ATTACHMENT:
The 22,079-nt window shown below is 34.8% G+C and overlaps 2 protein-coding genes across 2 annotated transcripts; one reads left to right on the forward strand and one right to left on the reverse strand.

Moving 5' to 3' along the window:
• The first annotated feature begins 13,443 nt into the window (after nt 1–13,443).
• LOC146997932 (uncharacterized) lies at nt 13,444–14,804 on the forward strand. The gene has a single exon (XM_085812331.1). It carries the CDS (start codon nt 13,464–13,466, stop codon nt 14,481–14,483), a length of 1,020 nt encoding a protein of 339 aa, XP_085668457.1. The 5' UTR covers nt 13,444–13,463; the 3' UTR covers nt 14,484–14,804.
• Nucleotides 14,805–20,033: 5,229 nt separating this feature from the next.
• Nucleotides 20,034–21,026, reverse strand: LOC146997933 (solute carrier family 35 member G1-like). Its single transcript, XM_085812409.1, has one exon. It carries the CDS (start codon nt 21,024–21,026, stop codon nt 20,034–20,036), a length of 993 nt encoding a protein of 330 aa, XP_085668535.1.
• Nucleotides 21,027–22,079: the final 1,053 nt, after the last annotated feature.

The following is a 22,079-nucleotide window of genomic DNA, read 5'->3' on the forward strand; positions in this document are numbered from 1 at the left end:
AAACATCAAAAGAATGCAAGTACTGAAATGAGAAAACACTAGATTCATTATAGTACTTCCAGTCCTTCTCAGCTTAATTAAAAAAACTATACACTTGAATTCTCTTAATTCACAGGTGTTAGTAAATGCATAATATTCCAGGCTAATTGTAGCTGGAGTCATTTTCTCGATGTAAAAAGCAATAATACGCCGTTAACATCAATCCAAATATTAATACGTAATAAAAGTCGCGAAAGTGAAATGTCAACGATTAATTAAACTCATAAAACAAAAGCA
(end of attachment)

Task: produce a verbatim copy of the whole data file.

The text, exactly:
The 22,079-nt window shown below is 34.8% G+C and overlaps 2 protein-coding genes across 2 annotated transcripts; one reads left to right on the forward strand and one right to left on the reverse strand.

Moving 5' to 3' along the window:
• The first annotated feature begins 13,443 nt into the window (after nt 1–13,443).
• LOC146997932 (uncharacterized) lies at nt 13,444–14,804 on the forward strand. The gene has a single exon (XM_085812331.1). It carries the CDS (start codon nt 13,464–13,466, stop codon nt 14,481–14,483), a length of 1,020 nt encoding a protein of 339 aa, XP_085668457.1. The 5' UTR covers nt 13,444–13,463; the 3' UTR covers nt 14,484–14,804.
• Nucleotides 14,805–20,033: 5,229 nt separating this feature from the next.
• Nucleotides 20,034–21,026, reverse strand: LOC146997933 (solute carrier family 35 member G1-like). Its single transcript, XM_085812409.1, has one exon. It carries the CDS (start codon nt 21,024–21,026, stop codon nt 20,034–20,036), a length of 993 nt encoding a protein of 330 aa, XP_085668535.1.
• Nucleotides 21,027–22,079: the final 1,053 nt, after the last annotated feature.

The following is a 22,079-nucleotide window of genomic DNA, read 5'->3' on the forward strand; positions in this document are numbered from 1 at the left end:
AAACATCAAAAGAATGCAAGTACTGAAATGAGAAAACACTAGATTCATTATAGTACTTCCAGTCCTTCTCAGCTTAATTAAAAAAACTATACACTTGAATTCTCTTAATTCACAGGTGTTAGTAAATGCATAATATTCCAGGCTAATTGTAGCTGGAGTCATTTTCTCGATGTAAAAAGCAATAATACGCCGTTAACATCAATCCAAATATTAATACGTAATAAAAGTCGCGAAAGTGAAATGTCAACGATTAATTAAACTCATAAAACAAAAGCA